Saturday, October 13, 2007

Detroit, Day 2: CARMEN AND SARAH

Carmen outside the General Motors building on the water

“The coolest, strangest women I’ve met have come out of this city,” says Sarah. “They mean what they say—and they look you in the eye.”

They do. Breakfast and the photo shoot down by the river with Carmen, 21, and Sarah, 24, are invigorating. They both go to Wayne State--Carmen (in the photo, left) is in a class about women and social movements; Sarah is going part-time and working a bunch of jobs at once. C and S are so open about everything, definitely self-proclaimed feminists but in a less self-righteous sense than anyone else I’ve met so far. Carmen is this little little girl, with a wavering voice, but murmurs out strong opinions so nonchalantly, like it’s no big deal and she’s been doing it all her life. She’s yet another woman who was raised almost exclusively by her mother, a woman who must have the only immigration law firm on earth that’s run out of her own home.

During breakfast, Sarah (in the photo, left) gets me thinking about something interesting. She’s been working at a bike shop for 5 years, ever since her own bike broke and she had no choice but to ask a man to fix it for her. She decided she would learn how to do it herself so that the next time it happened, she wouldn’t have to go through bullshit. Both C + S agree that the auto industry brings an extra air of macho to the city, that’s it’s just that much harder to be a respected, capable woman. Sarah tells me that men come into the bike shop, and are immediately doubtful, like, “Are you SURE you know what you’re doing, babe?”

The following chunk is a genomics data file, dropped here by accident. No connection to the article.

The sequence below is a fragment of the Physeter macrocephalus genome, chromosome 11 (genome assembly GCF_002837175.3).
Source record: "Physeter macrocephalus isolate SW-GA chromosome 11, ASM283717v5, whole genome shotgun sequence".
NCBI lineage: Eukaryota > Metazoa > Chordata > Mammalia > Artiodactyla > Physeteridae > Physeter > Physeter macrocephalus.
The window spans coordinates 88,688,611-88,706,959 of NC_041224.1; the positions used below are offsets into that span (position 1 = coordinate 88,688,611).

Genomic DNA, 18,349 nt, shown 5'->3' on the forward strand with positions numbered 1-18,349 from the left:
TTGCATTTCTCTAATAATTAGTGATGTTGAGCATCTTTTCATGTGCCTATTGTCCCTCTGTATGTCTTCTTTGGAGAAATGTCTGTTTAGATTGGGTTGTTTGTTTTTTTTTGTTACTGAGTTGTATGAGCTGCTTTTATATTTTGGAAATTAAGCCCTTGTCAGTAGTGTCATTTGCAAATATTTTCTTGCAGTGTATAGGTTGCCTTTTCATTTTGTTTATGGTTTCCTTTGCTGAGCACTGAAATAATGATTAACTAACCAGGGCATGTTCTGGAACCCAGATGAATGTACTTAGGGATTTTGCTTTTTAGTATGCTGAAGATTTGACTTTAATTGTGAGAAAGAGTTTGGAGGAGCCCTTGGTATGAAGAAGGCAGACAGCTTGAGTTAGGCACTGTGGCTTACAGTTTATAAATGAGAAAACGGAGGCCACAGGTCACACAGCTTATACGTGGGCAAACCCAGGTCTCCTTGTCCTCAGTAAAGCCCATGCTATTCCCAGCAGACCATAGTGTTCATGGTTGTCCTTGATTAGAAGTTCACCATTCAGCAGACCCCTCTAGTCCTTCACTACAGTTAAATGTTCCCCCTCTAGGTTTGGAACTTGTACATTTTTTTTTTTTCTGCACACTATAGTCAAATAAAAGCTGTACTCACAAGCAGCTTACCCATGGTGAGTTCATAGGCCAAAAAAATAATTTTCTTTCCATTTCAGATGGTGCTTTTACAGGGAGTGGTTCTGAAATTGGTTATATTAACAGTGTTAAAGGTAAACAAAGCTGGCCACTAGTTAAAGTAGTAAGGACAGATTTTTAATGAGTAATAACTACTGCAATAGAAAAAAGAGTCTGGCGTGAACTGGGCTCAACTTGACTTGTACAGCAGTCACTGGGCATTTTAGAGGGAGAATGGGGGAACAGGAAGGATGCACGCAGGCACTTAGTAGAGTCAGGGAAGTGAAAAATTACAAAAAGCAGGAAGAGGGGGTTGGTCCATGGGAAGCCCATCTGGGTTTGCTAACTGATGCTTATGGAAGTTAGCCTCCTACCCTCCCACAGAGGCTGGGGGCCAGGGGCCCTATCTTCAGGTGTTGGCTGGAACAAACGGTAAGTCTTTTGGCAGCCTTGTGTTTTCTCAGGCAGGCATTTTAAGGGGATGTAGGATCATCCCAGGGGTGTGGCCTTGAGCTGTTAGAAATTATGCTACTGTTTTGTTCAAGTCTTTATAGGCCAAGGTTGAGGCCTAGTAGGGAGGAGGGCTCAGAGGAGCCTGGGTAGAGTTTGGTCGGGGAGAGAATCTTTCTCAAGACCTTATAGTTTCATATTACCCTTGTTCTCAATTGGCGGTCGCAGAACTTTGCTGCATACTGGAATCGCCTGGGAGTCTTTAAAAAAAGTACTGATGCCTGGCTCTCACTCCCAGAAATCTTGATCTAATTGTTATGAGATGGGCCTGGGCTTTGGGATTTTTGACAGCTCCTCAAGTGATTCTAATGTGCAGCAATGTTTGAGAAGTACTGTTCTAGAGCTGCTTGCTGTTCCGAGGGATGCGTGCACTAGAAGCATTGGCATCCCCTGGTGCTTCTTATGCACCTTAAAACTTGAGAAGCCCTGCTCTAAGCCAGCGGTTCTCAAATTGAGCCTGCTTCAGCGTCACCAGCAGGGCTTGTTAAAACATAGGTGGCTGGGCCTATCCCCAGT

So of course I’m sitting there having these horrible fantasies of Emma and I breaking down on the side of the road, totally helpless because neither of us knows a thing about cars. Why do we think this is a good idea? I don’t know, but it’s too late now. We’re gone.


Discussion Questions:
Question 1
Question 2
Question 3


Shaina said...

Women from Detroit are kick-ass. I've lived there my whole life and I feel exactly the same way--that it has much potential and was great back then, and could be great now. The strength of women are a big part of this city. I think what you guys are doing is awesome!

Amanda said...

What a great idea, I'll be keeping an eye on this blog for a while! Keep up the good work. :)

I know what you mean about the bike shop. When I had a car, men would always come over and act concerned if they saw me checking my car's fluid levels every week and generally checking for problems. I'd get a lot of guy acting all impressed that I checked my own oil. Please. As if it wasn't just pulling a metal wire out of the engine and seeing how much oil was on it. A lot of the time I think they were just trolling, which made it even more insulting.